I’ve slept outside under a tree and wake to the most glorious sunrise. The Lions Park in Premer faces east and there’s an unobstructed view of the horizon. I just cannot bring myself to rush this morning. I lay in my sleeping bag watching the day dawn. It’s a quick process taking no more than 20 minutes but that doesn’t make it any less magical. By the time I’ve dilly dallied around it’s 8:30am and I’m just setting off; two hours later than usual. The idea is to get to The Drip, 110km away. Note that I said this was the ‘idea’. The reality was far different and will shape the rest of my trip.
I’m feeling weak as I set off on the road. It’s a long climb out of Premer back to the Black Stump Way. I haven’t had a day off yet and have ridden 520km (323 miles) in five days. That’s a long way for me and my body is screaming at me for a rest day. But I have a schedule to keep and an arrangement to be in Bathurst by Sunday. Besides, if I take a rest day now I’ll be chasing the clock all the way home too. So I push on. I barely take in the scenery, like this shearing shed.
After about 30km (20 miles) a farmer stops to ask me whether I’ve seen any of his cattle further down the road. I haven’t. He’s glad because he only wants them to graze in a certain area and had hoped they hadn’t spread out too far. We talk a bit about other cyclists he’s seen out here on the road over the years and his travels to France. It revives me a bit as I tackled yet another long slow grinding climb up a mountain that doesn’t seem to exist.
I reach the Black Stump Rest Area. There actually did used to be a black stump and a Black Stump Saloon here. The new stump is a replica after the original stump and saloon got burned down. In the 1800s, everything west of this location was called “Beyond the Black Stump”. I am sure there are many more black stumps in Australia that mark the border between the civilised landscapes of farms and towns, and the vast expanses of desert that make up Australia’s Outback proper.
The Black Stump Rest Area is so pretty. It’s nestled near the top of a hill with rolling paddocks filled with sheep and lambs as the view. The woolly animals baa and bleat as a soundtrack to the afternoon. It’s about midday and I’ve given up any hope of making The Drip. I’ve cycled 42km (26 miles) and have had enough for the day. I chat with some caravaners and cook up a big feed before laying on my groundsheet and falling asleep under a tree. It’s two hours before I wake and have to decide whether to stay at Black Stump or ride on 10km to Coolah township.
I decide on the latter option because it will allow me to ride to Mudgee tomorrow in just 108km not 118km. I am finding that 100km is about the limit of what I am comfortable riding in a day and, psychologically, that extra 10km will probably break me tomorrow. It’s not that I can’t ride 120-130km in a day but the days are short now with sunrise at 6:30am and sunset before 5:30pm. It doesn’t leave a lot of room for error when my average moving speed is about 16kph (10mph).
Continuing to Coolah turns out to be a fantastic decision. While the first 4km is a continuation of the long grinding uphills, the final 6km is a breathtaking whooping downhill all the way into town. I roll along at over 40kph without even pedalling. And I don’t mean that it was 6km of downhill with a few flats of rises. This was a genuine 6km descent at an easy 5% grade with no bends in the road. What a treat!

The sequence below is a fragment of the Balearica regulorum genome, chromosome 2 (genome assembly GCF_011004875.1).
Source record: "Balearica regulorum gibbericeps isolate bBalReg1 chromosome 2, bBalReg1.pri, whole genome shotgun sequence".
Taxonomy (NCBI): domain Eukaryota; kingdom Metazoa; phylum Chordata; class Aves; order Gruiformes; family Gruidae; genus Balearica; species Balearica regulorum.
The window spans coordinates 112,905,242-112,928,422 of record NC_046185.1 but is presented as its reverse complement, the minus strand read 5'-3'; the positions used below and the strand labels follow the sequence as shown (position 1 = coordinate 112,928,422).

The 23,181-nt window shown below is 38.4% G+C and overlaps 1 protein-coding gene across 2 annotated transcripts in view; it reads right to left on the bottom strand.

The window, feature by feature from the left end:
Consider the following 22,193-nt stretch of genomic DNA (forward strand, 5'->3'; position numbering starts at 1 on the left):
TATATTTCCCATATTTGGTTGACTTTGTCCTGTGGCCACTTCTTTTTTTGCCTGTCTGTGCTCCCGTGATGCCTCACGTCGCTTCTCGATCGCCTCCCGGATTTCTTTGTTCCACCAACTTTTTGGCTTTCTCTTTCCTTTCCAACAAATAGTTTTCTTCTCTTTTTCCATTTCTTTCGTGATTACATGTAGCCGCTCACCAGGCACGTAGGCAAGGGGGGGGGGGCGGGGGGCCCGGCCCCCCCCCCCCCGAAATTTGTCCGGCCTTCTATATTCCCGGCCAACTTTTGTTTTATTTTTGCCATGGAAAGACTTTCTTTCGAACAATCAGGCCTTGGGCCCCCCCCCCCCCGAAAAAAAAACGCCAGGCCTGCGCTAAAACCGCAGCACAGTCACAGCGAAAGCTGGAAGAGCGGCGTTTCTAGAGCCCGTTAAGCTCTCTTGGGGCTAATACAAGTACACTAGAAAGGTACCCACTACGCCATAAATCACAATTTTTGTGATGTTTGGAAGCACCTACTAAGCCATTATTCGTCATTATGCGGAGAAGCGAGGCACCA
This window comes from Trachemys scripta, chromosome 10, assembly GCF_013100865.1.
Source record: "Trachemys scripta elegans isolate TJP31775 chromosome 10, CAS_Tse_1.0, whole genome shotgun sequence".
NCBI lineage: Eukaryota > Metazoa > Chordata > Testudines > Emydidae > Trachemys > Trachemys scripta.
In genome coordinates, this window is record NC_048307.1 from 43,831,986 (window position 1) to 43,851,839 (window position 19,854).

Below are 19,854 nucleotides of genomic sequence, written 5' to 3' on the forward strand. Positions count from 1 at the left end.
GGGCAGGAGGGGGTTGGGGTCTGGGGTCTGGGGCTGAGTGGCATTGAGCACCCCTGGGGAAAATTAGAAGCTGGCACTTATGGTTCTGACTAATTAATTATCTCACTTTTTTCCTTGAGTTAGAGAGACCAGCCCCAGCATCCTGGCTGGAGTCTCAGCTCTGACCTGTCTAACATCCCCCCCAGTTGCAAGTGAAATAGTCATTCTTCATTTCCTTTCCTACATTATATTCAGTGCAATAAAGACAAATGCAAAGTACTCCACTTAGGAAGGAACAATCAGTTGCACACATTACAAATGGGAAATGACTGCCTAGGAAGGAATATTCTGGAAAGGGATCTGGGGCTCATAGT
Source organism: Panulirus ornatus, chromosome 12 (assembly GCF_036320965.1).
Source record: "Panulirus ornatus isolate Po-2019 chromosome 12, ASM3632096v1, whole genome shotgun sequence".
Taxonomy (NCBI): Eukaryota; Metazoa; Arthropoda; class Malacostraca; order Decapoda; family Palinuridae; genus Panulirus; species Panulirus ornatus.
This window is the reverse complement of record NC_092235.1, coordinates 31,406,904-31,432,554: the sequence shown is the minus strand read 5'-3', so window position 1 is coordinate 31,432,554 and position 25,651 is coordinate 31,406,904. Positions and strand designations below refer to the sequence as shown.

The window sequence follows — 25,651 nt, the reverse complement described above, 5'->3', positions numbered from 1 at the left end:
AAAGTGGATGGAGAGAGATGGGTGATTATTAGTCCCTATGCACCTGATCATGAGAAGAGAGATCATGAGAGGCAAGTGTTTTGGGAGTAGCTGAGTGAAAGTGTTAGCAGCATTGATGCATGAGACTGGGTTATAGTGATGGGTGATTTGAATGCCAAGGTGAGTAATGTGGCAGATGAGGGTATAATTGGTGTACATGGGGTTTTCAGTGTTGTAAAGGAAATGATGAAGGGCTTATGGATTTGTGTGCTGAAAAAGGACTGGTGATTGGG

I pull into the caravan park in Coolah and am greeted by the most cheerful friendly lady. She’s seen me ride into the park and is waving and smiling at me before I even open the office door. “Find any spot you like” she says, pointing me to the unpowered section of the park. “Just use a power point in the camp kitchen to charge your phone, don’t worry about paying for a powered site.” “Oh and happy hour is at 4:30pm at the camp kitchen; come along and meet the other travellers.” This is my kind of place.
Before I even take a shower I walk into town to eat citrus tart at the local bakery (don’t pass through Coolah without going to the bakery – it’s brilliant), buy a block of chocolate and 1.25L bottle of Coke from the IGA (supermarket), and two big fat sausages from the butcher (make sure you stop here too because he’s got some good stuff). It’s just about Happy Hour when I return to camp so I cook up my sausages on bread and sit there eating them while drinking far too much Coke at the social gathering. I’m about a decade or two younger than the next youngest person at the table who is herself a decade or two younger than everyone else. This is normal when traveling the Australian bush. Grey nomads living their retirement by moving around the country in their caravans (don’t think American movie trailer park here … think luxurious big cars towing motor homes that cost as much as a small house) make up probably 90 per cent of travellers. So you get quite used to being the young guy at the campground, even when you are in your mid-30s.
Happy Hour helps me feel relaxed and content again like I did this morning when I watched the sunrise. The caravan park owner then comes over to tell me that I can sleep in the camp kitchen if I like because it will be cold out tonight. “Just wait until everyone else is finished in there” she says with a smile. I take her up on the offer because the dew is already settling on the grass.
This is why I love to cycle tour. Because it’s a lovely reminder of some life lessons. With flexibility and a willingness to refocus you can turn frustration into something wonderful because you will always end up where you need to be, even if it’s not where you want to be.